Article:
Limerick to mark two years of war in Ukraine at public demonstration today

Hundreds turned out to a peace demonstration in February last year in solidarity with Limerick's Ukrainian community. Photo: Adam Leahy.

UKRAINE support and integration worker at refugee and migrant rights association Doras, Serhii Korobtsov, will be one of many people standing tall in Arthur’s Quay Park this morning (Saturday) to mark the second anniversary of the full-scale invasion of Ukraine by Russia.

At 36 years old, Serhii says he is of “military age” and has served as a volunteer in the military in his home country. His father before him marked a distinguished military career and is now serving with the veteran’s army.

“I am not a coward, I am not running away from anything,” he told the Limerick Post.

Serhii was away from his home country for work when the war with Russia broke out in February 2022.

“I spoke with the military and they said that as I speak English and I had other resources and knowledge, I would be better staying out and helping people who were leaving across the border into Poland and other countries. And that is what I did.”

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And that is what Serhii has continued to do since he came to Ireland and in his work with Doras.

“I never took any welfare money here. I volunteered to help and then I got a job because I want to send money back to Ukraine.”

His father Serhii Snr and mother Larisa , he says, “will never leave Ukraine. My father is working there with the veterans.”

Asked if he thinks those who have come to Ireland will some day return home, Serhii says that it’s “a difficult question to answer”.

“Most people believed they would be able to go back after a few months. Now the war has gone on for two years. If they had loved ones, property, a life there, in a lot of cases that was all wiped out by one missile and they have nothing to go back to but trauma.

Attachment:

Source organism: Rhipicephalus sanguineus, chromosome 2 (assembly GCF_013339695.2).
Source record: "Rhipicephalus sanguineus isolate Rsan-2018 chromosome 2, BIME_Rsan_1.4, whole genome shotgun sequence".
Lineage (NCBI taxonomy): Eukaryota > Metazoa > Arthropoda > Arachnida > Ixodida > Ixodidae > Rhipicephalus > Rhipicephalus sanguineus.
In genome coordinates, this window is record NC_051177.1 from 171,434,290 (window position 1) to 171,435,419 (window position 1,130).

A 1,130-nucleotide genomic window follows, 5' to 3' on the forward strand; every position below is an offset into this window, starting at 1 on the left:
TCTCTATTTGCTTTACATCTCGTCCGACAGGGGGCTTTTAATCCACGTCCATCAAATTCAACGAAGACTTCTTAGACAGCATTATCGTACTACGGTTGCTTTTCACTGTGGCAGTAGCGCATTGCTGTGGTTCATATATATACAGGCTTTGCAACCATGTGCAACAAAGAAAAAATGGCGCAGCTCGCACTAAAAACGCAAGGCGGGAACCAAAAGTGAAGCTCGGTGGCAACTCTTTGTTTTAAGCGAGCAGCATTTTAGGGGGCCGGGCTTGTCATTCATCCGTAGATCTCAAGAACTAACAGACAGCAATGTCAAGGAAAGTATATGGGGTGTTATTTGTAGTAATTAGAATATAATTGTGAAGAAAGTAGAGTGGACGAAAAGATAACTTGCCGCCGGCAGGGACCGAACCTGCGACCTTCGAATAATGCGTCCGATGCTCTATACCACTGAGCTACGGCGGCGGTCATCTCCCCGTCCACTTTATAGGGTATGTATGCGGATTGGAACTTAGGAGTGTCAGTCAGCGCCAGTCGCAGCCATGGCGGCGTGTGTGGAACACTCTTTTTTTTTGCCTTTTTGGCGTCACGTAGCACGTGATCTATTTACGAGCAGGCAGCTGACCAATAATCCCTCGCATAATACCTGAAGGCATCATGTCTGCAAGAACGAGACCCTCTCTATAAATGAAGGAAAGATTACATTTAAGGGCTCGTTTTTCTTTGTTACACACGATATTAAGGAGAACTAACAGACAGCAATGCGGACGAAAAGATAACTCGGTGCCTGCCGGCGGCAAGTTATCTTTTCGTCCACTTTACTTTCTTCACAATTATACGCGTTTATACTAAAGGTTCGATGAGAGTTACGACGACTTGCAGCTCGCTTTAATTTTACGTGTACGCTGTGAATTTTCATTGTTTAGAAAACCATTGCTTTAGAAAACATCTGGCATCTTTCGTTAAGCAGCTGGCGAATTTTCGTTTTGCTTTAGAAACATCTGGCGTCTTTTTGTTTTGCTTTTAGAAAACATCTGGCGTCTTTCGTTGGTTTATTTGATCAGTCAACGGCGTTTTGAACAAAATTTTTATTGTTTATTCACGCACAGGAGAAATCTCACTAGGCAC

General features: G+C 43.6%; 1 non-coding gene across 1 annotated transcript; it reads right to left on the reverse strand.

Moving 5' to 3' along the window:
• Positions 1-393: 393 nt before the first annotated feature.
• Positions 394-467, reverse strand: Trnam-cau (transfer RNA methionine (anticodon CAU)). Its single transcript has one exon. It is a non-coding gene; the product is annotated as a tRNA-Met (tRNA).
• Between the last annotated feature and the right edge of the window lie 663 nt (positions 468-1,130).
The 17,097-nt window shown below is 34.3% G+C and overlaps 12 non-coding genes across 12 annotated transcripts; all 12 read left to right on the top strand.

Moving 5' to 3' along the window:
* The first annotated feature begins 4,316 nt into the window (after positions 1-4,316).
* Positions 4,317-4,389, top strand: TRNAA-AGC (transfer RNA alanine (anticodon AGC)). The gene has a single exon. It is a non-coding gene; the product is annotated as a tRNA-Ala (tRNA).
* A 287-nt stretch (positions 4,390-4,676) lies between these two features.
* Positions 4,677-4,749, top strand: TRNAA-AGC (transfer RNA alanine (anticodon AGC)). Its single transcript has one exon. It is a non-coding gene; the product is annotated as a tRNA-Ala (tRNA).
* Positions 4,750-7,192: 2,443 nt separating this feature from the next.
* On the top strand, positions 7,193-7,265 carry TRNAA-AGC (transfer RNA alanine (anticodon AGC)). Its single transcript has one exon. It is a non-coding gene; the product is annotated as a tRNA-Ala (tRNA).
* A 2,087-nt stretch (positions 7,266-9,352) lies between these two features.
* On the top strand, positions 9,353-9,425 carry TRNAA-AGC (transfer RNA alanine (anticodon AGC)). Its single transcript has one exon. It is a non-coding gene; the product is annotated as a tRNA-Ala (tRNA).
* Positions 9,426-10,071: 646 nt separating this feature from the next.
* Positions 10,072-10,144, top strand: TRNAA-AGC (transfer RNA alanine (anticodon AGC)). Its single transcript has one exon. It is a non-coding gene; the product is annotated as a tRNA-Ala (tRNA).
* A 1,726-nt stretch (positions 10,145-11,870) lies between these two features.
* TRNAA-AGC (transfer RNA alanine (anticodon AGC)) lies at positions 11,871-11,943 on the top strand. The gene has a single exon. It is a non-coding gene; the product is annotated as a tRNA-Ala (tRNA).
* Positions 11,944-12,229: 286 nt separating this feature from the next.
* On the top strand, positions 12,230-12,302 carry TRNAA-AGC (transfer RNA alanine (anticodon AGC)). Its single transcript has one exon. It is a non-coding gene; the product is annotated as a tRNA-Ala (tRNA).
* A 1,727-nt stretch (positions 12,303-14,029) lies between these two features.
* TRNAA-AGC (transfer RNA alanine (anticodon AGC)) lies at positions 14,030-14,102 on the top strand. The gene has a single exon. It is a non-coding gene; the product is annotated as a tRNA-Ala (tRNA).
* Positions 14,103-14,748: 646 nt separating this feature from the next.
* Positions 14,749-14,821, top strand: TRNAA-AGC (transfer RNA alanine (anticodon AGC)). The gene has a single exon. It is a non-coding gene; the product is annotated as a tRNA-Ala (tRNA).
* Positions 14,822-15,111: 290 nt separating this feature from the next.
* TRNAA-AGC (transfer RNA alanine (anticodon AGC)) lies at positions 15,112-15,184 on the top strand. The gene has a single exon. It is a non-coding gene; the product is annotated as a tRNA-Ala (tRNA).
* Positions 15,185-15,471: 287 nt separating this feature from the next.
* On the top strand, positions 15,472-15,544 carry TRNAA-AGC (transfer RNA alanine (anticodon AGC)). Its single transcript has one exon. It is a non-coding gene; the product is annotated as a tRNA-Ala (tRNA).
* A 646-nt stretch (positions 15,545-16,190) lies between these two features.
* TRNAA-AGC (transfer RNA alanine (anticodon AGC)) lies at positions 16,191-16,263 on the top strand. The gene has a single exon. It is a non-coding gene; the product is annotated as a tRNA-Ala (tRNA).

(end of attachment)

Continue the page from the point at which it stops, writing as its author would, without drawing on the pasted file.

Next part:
“I say to all of the people who use Doras’ services: for however long you are here, don’t waste your time. Learn English, let the children go to school. Now people who have done that – who have got jobs and their children have made friends – they are more likely to stay.

“A lot of the people who just couldn’t bear to be away from Ukraine and couldn’t settle here have already gone back.

“The thousands of men, women, and children who saw their homes destroyed in Ukraine were received here with open arms. Ireland and Limerick have become their second home. For this unwavering welcome, Ukrainians will be eternally grateful to the people and local communities of Limerick.”

That eternal gratitude will be among the sentiments expressed by Limerick’s Ukrainian community at this morning’s gathering in Arthur’s Quay Park – one of many around the country marking the second year of a war that has resulted in thousands of deaths, the displacement of millions of people, and the widespread destruction of essential facilities and services across Ukraine.

Limerick has so far welcomed over 3,000 people escaping the war in Ukrainer, and, in doing so, has facilitated bonds being formed with the city and county that will extend across generations.

Furthering Serhii’s sentiments, Doras CEO John Lannon said that “Limerick should be proud of the welcome it has shown to people from Ukraine”.

“We must remember that the war continues to displace civilians and to reduce access to education, economic opportunities, health care and food security. People continue to arrive in Ireland seeking protection and while the circumstances they arrive into are not always ideal, we should continue to welcome and support them.”

Mr Lannon says that “everyone seeking protection in Ireland, be they asylum seekers or beneficiaries of temporary protection from Ukraine, should be treated with the dignity they deserve and helped to get on with their lives.”

He said that as the Ukrainian community in Limerick comes together this morning in Arthur’s Quay Park to remember the victims of war and to show their appreciation for the warm welcome of the Irish people, adding that “it is also important to recognise the contributions being made by Ukrainians to our communities”.

“Across the country, tens of thousands of Ukrainians have attended employment support events, with many having already secured employment or started their own businesses. There are also 18,000 children from Ukraine enrolled in primary and secondary schools, adding to the rich diversity of our communities”.

The Doras service workers know that for many of the people who arrived from Ukraine, the lack of available housing has meant that their stay in temporary, unsuitable, accommodation has been difficult.

“Family life has been curtailed and children’s development and mental health are affected,” Mr Lannon said.

“Nonetheless, the work done by a wide range of agencies and groups to provide access to services has been commendable.”

Doras will host a Standing for Peace gathering in Arthur’s Quay Park from 11.30am this morning (February 24). John and Serhii say everyone is invited to attend.